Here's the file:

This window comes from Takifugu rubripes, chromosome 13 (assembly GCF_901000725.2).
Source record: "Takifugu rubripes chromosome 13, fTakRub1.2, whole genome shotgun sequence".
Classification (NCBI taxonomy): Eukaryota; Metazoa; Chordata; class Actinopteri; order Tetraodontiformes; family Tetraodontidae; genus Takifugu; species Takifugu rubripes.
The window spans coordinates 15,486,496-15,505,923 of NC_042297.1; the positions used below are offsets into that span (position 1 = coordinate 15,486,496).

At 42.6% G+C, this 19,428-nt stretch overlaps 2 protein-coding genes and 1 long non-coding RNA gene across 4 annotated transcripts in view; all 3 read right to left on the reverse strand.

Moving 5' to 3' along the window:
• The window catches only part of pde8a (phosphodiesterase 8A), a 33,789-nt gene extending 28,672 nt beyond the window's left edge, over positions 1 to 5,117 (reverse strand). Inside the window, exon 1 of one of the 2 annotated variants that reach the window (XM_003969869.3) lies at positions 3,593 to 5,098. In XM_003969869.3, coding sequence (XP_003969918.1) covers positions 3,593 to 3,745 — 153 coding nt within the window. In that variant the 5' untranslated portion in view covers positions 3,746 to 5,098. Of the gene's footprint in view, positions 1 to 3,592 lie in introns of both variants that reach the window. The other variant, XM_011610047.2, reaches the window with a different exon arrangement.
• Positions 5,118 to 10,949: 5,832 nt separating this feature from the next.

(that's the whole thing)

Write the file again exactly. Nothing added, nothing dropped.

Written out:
This window comes from Takifugu rubripes, chromosome 13 (assembly GCF_901000725.2).
Source record: "Takifugu rubripes chromosome 13, fTakRub1.2, whole genome shotgun sequence".
Classification (NCBI taxonomy): Eukaryota; Metazoa; Chordata; class Actinopteri; order Tetraodontiformes; family Tetraodontidae; genus Takifugu; species Takifugu rubripes.
The window spans coordinates 15,486,496-15,505,923 of NC_042297.1; the positions used below are offsets into that span (position 1 = coordinate 15,486,496).

At 42.6% G+C, this 19,428-nt stretch overlaps 2 protein-coding genes and 1 long non-coding RNA gene across 4 annotated transcripts in view; all 3 read right to left on the reverse strand.

Moving 5' to 3' along the window:
• The window catches only part of pde8a (phosphodiesterase 8A), a 33,789-nt gene extending 28,672 nt beyond the window's left edge, over positions 1 to 5,117 (reverse strand). Inside the window, exon 1 of one of the 2 annotated variants that reach the window (XM_003969869.3) lies at positions 3,593 to 5,098. In XM_003969869.3, coding sequence (XP_003969918.1) covers positions 3,593 to 3,745 — 153 coding nt within the window. In that variant the 5' untranslated portion in view covers positions 3,746 to 5,098. Of the gene's footprint in view, positions 1 to 3,592 lie in introns of both variants that reach the window. The other variant, XM_011610047.2, reaches the window with a different exon arrangement.
• Positions 5,118 to 10,949: 5,832 nt separating this feature from the next.